4. Speed problems: What is the speed of a bicycle whose distance time-time graph indicates that the bicycle traveled 75 m in 25 s? 3m/s
5. What is the rate at which velocity changes? Acceleration
6. What are the 3 parts of the definition for acceleration? Speeding up, slowing down and change in direction
7. What do objects in free fall experience near the surface of Earth? Constant acceleration
8. What are some examples of an object achieving constant acceleration due only to a change in direction? E.g. moving in a circle, turning around a corner, running around a circular track
9. Practice acceleration calculations: What is the acceleration of a car that increases in speed from 45km to 60 km in 5s? 3 m/s2
10. Practice acceleration calculations: What is the acceleration of an object that goes from 45 m/s to...

... Physics is how everything in the world works in harmony. Without it, things would be floating around, the earth wouldn’t rotate, and it’d be a huge mess. Newton’s laws of physics are the best way to explain how the physical world works.
Newton’s first law of motion states “an object at rest will remain at rest and an object in motion will continue moving at a consistent velocity unless acted upon by a net force. A real world example of this would be playing golf. The golf ball sits on the tee with no momentum, nor force acting upon it (excluding the force of gravity). And when the club comes through to hit it, it generates a greater net force and moves through the ball with a certain velocity. The momentum from the club is then transferred from the club, to the ball. When the ball is in the air, it is moving at a constant velocity but is being acted upon by friction, which would be the air and gravity. Over a certain amount of time, the ball will eventually hit the ground, depending on its momentum and how much friction is acted on it.
Another example of physical in the real world would be The Law of Inertia. This law is the idea of the tendency of an object to resist any change in momentum. A table cloth could be used to portray this law. If pulled quickly, a tablecloth can be removed from underneath dishes. The dishes have the tendency to remain still as long as the friction from the movement of the tablecloth is not too great. If...

...Earth’s surface |
| b) | closer to the Moon’s surface |
| c) | halfway from Earth to Moon |
| d) | at no point, since Earth always pulls more strongly |
Question 5 | | (1 point)Save |
When a projectile achieves escape speed from Earth, it
| a) | outruns the influence of gravity, but is never beyond it |
| b) | forever leaves Earth’s gravitational field |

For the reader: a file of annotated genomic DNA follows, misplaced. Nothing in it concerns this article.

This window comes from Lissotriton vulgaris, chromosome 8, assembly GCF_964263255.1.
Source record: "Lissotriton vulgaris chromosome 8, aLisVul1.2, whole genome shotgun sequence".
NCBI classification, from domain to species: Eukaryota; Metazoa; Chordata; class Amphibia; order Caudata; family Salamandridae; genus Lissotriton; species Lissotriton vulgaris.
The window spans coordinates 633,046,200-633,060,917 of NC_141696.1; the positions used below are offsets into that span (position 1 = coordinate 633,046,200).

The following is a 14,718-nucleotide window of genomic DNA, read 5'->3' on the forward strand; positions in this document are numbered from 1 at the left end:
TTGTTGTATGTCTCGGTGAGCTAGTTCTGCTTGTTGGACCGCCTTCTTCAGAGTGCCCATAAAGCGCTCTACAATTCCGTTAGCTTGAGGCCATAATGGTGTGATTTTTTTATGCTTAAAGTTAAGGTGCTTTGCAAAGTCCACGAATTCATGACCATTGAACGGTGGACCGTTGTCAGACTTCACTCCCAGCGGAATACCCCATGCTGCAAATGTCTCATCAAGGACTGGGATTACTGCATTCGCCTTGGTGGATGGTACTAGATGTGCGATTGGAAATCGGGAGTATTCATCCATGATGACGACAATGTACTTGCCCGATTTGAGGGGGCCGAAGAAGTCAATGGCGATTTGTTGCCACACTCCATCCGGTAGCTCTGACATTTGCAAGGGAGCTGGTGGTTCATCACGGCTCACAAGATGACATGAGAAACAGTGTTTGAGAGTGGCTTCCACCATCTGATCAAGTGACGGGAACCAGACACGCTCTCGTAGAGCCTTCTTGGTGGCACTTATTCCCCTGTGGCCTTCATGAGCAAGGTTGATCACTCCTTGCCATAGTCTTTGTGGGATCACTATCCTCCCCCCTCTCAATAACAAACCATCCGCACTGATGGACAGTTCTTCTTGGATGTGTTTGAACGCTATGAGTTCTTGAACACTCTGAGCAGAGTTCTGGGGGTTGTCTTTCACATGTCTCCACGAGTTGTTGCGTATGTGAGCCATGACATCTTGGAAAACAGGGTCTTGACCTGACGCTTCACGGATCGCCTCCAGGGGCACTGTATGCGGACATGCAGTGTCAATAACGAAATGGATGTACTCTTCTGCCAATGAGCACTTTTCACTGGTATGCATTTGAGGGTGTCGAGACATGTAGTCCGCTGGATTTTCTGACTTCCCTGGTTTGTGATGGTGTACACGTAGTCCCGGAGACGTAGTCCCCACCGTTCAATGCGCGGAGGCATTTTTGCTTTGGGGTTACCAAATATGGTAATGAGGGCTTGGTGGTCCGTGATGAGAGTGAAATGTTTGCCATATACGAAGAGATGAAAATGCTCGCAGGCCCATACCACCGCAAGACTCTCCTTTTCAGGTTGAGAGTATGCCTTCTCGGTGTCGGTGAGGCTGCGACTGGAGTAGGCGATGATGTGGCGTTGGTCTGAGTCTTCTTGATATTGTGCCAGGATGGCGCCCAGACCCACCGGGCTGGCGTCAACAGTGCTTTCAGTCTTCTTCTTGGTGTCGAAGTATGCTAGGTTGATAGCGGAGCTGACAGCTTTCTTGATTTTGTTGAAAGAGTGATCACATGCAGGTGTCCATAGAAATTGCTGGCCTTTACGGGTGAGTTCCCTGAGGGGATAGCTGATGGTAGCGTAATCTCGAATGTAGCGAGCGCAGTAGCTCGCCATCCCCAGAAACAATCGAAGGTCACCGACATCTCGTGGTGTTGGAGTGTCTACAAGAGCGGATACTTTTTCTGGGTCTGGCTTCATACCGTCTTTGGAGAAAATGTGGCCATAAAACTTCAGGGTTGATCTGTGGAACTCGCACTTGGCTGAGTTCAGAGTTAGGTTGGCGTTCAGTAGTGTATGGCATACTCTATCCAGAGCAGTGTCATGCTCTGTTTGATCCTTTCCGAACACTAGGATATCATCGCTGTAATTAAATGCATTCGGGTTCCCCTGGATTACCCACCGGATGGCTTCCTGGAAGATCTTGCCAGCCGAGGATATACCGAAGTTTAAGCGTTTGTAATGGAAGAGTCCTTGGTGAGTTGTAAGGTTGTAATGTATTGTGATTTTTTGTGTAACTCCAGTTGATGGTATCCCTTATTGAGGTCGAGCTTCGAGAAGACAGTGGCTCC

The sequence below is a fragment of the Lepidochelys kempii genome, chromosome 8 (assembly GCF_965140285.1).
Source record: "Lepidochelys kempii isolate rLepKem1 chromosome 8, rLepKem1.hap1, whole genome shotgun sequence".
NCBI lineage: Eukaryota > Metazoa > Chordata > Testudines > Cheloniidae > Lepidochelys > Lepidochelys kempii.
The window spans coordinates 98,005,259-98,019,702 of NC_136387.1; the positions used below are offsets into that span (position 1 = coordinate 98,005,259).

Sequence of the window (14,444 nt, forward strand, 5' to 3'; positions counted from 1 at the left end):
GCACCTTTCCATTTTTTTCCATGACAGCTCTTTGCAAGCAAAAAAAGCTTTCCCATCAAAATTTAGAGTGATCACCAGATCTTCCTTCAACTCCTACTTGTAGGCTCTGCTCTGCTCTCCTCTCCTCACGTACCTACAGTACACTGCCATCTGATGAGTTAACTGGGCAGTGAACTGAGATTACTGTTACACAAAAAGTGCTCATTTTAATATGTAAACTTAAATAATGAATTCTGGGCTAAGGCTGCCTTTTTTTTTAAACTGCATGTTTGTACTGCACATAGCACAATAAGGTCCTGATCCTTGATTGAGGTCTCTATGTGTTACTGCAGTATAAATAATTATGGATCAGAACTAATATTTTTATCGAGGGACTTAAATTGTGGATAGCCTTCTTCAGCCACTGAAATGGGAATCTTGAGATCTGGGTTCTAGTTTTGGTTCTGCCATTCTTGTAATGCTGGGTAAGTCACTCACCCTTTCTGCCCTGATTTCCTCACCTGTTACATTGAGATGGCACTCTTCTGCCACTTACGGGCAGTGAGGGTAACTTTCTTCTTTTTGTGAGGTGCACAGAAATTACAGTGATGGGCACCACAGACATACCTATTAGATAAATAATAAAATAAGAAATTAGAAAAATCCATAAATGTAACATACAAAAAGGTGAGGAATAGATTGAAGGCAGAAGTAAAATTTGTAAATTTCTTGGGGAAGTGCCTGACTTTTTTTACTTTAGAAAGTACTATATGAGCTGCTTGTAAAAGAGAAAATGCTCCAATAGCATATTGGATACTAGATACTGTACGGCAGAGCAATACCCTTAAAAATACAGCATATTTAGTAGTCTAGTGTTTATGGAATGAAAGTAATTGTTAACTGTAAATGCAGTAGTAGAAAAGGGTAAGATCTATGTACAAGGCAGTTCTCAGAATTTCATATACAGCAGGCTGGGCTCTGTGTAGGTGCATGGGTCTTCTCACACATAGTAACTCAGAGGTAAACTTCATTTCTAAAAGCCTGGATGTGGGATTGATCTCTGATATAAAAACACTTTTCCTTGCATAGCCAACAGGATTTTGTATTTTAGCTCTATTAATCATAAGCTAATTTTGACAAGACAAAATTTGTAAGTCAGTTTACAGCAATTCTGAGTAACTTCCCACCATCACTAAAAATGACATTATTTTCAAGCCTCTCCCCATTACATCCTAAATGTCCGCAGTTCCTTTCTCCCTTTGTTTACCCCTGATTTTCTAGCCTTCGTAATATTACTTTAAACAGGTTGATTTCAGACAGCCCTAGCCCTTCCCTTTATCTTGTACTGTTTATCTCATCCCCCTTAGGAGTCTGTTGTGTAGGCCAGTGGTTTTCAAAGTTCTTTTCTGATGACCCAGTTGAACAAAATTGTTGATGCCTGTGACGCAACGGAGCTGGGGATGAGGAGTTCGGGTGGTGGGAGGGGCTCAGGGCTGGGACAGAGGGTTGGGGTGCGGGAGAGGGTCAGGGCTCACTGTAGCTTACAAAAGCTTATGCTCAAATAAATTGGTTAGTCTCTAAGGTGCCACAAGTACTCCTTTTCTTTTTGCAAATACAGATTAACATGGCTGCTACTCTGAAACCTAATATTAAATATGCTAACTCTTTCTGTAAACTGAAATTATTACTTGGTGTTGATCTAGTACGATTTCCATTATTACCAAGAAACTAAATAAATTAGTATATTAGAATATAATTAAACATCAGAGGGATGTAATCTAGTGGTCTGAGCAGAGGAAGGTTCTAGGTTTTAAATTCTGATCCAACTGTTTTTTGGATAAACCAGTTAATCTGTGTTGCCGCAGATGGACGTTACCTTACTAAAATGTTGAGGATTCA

| c) | comes to an eventual stop, eventually returning to Earth at some future time |
| d) | likely becomes a black hole |
Question 6 | | (1 point)Save |
A ball rolling along a bowling alley maintains its speed because
| a) | it has inertia |
| b) | gravity doesn’t pull on it while moving |
| c) | there is no horizontal force acting on the ball |
| d) | it behaves as a projectile |
Question 7 | | (1 point)Save |
If you drop a ball it will fall 5 m in the first second of fall. If instead you toss it sideways, in one second it will fall beneath its straight-line path a vertical distance of
| a) | less than 5 m |
| b) | 5 m |
| c) | more than 5 m |
| d) | none of these |
Question 8 | | (1 point)Save |
A ball is thrown horizontally from atop of a 5-meter platform and travels a horizontal distance of 15 meters before hitting the ground below. The initial speed of the ball must have been about
| a) | 5 m/s |
| b) | 10 m/s |
| c) | 10 m/s2 |
| d) | 15 m/s |...

...many pennies each noodle could hold counting every single one that drops into the cup until the noodle *snaps*.
Controlled variable: How far apart i put the chairs and also where we tape the tape.
Hypothesis - if we tape one angel hair, one fetuchini, and one spaghetti noodle then the fettuchini noodle will hold the most pennies.
Materials - a 14 ounce plastic cup, two three foot tall stools, seventy pennies, 7 inches of fishing line, three angel hair noodles, three fettuchini noodles, and three spaghetti noodles.
Procedures
1. Gather all of the materials.
2. Measure the stools putting them 16 cm apart.
3. Tape only one of the noodles from one end to the other in between the stools.
4. Tie the plastic cup onto the noodle in the middle.
5. Begin dropping coins into the cup counting each one till the noodle snaps.
6. Repeat this with each noodle three times recording data on how much each held each time.
Data
Results - My hypothesis was that if we tape one angel hair, one fetuchini, and one spaghetti noodle then the fettuchini noodle will hold the most pennies. My hypothesis was supported by my data, the fettuchini noodle held 45 to 55 pennies while the other two noodles held at most 30 pennies. Our only human error was that during the switching of noodles we had knocked down a stool, we quickly grabbed a ruler and put the stools 16 cm apart again.
Conclusion - In this experiment we investigated which type of pasta noodle would hold the most pennies if...

...Exercise 5: Gymnosperms and Angiosperms
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OBJECTIVES:
1. Describe the distinguishing features of gymnosperms and angiosperms.
2. Understand the evolutionary significance of pollen and seeds.
3. Understand the function of a cone, a flower, and a seed.
4. Relate the life cycle of angiosperms to the other phyla of the plant kingdom.
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INTRODUCTION TO GYMNOSPERMS
Gymnosperms are plants with exposed seeds borne on scale-like structures called cones (strobili). Like ferns, gymnosperms have a well-developed alternation of generations, but unlike most ferns, gymnosperms are heterosporous - they produce two types of spores (Fig. 1). Microspores occur in male cones and form male gametophytes. Megaspores occur in female cones and form female gametophytes. Gametophytes of gymnosperms are microscopic and completely dependent on the large, free living sporophyte. One advantage of this is that the delicate female gametophytes do not have to cope with environmental stressors - female gametophytes and the embryos they produce are sheltered from drought and harmful UV radiation by their enclosure within the moist reproductive tissues of the parental sporophyte generation. Nutrient exchange also occurs between gametophytes and their parents. In contrast, the free-living gametophytes of seedless vascular plants...